- Sensors that achieve unprecedented sensitivities with transformational applications in physics, materials and life sciences
- Processing and utilizing “test beds” both for quantum simulators and future full-stack universal quantum computers with applications in quantum simulations, cryptanalysis and logistics optimization
Q-NEXT will also train the next-generation quantum workforce through innovative training programs with industry, academia and government to ensure continued U.S. scientific and economic leadership in this rapidly advancing field.
“The fundamental discoveries and technological advances enabled by Q-NEXT will expedite the coming quantum technology revolution and build the quantum workforce of the future. This is a very exciting time,” said JoAnne Hewett, Q-NEXT deputy director and associate laboratory director for fundamental physics and chief research officer at SLAC National Accelerator Laboratory.
Argonne and SLAC are joined in the collaboration by 21 partners that are embedded in all aspects of Q-NEXT: participation in each of the scientific thrusts, governance and development of the center strategy and training of the next generation of the quantum workforce. The collaboration among laboratories, companies and universities is crucial to speed discovery, develop quantum applications and prepare a quantum-ready workforce. Q-NEXT’s partners are:
- Applied Materials
- Argonne National Laboratory
- California Institute of Technology
- Cornell University
- General Atomics
- HRL Laboratories
- Keysight Technologies
- Northwestern University
- Pacific Northwest National Laboratory
- The Pennsylvania State University
- Quantum Opus
- SLAC National Accelerator Laboratory
- Stanford University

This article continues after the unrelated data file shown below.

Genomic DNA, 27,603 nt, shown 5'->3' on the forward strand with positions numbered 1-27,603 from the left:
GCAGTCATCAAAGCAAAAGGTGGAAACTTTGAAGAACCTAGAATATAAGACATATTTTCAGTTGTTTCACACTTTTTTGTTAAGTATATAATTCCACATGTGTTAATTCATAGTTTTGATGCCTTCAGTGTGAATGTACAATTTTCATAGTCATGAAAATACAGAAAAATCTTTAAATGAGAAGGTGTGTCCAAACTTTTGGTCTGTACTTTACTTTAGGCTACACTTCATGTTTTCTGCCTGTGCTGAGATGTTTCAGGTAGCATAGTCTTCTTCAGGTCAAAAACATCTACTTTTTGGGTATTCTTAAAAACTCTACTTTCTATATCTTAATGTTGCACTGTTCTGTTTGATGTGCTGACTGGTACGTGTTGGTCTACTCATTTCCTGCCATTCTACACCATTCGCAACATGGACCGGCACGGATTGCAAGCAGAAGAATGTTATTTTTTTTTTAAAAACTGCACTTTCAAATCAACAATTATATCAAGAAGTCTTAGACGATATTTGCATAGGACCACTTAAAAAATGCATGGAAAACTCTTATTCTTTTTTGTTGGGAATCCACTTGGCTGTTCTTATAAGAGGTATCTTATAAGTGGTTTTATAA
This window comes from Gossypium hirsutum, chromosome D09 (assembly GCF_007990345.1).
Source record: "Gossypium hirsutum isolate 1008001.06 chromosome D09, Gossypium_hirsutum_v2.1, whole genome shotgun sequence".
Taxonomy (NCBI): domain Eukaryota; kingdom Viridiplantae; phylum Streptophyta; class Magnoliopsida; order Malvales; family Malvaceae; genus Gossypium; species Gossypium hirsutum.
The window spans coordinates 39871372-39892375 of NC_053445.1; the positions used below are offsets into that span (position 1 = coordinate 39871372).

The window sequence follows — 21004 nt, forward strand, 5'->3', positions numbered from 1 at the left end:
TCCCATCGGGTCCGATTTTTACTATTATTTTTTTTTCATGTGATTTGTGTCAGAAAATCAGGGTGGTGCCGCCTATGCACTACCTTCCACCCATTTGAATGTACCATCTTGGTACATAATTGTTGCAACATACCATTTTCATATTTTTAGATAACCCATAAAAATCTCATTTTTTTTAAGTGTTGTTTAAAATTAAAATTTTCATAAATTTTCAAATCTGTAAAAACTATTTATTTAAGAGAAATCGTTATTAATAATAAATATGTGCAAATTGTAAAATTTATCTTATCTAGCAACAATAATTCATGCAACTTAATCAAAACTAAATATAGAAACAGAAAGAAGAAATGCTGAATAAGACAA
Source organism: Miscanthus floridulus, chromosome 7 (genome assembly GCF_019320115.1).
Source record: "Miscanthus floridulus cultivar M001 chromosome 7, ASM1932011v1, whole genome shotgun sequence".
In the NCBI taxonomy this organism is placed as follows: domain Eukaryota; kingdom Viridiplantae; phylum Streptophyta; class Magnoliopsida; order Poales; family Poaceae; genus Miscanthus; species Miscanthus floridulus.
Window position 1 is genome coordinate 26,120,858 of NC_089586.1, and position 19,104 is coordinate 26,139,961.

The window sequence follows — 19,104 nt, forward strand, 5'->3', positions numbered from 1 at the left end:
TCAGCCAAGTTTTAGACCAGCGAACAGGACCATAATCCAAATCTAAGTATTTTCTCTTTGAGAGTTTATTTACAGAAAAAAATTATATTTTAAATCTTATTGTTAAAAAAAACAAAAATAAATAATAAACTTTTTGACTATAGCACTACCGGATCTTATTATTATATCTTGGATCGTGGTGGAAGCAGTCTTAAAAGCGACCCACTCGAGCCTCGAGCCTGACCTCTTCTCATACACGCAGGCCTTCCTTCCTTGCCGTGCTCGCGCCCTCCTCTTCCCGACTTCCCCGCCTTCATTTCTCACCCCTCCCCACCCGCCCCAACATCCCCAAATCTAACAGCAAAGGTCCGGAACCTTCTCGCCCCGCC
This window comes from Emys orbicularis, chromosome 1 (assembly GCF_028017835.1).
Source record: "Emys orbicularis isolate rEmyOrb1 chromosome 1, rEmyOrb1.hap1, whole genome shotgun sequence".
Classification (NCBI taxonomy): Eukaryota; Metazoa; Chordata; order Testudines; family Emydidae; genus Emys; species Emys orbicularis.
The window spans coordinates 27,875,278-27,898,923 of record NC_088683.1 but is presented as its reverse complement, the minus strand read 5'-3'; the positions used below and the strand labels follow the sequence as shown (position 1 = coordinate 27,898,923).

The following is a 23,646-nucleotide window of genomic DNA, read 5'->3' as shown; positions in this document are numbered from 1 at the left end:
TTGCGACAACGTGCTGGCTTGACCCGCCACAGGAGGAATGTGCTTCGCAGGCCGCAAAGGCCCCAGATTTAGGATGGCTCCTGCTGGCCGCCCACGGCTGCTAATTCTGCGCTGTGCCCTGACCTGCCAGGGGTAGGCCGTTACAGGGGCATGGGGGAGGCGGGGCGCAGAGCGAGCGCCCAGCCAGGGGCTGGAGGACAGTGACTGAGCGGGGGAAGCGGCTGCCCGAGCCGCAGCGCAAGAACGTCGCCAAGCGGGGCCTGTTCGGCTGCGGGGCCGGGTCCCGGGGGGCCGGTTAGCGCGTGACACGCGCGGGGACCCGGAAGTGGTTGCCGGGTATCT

- University of California, Santa Barbara
- University of Chicago
- University of Illinois at Urbana-Champaign
- University of Minnesota
- University of Wisconsin-Madison
Q-NEXT, a U.S. Department of Energy (DOE) National Quantum Information Science Research Center led by Argonne National Laboratory, brings together nearly 100 world-class researchers from 3 national laboratories, 10 universities, and 10 leading U.S. technology companies to develop the science and technology to control and distribute quantum information. Q-NEXT will create two national foundries for quantum materials and devices, develop networks of sensors and secure communications systems, establish simulation and network testbeds, and train a next-generation quantum-ready workforce to ensure continued U.S. scientific and economic leadership in this rapidly advancing field. For more information, visit https://www.q-next.org.
Argonne National Laboratory seeks solutions to pressing national problems in science and technology. The nation’s first national laboratory, Argonne conducts leading-edge basic and applied scientific research in virtually every scientific discipline. Argonne researchers work closely with researchers from hundreds of companies, universities, and federal, state and municipal agencies to help them solve their specific problems, advance America’s scientific leadership and prepare the nation for a better future. With employees from more than 60 nations, Argonne is managed by UChicago Argonne, LLC for the U.S. Department of Energy’s Office of Science.
The U.S. Department of Energy’s Office of Science is the single largest supporter of basic research in the physical sciences in the United States and is working to address some of the most pressing challenges of our time. For more information, visit https://energy.gov/science.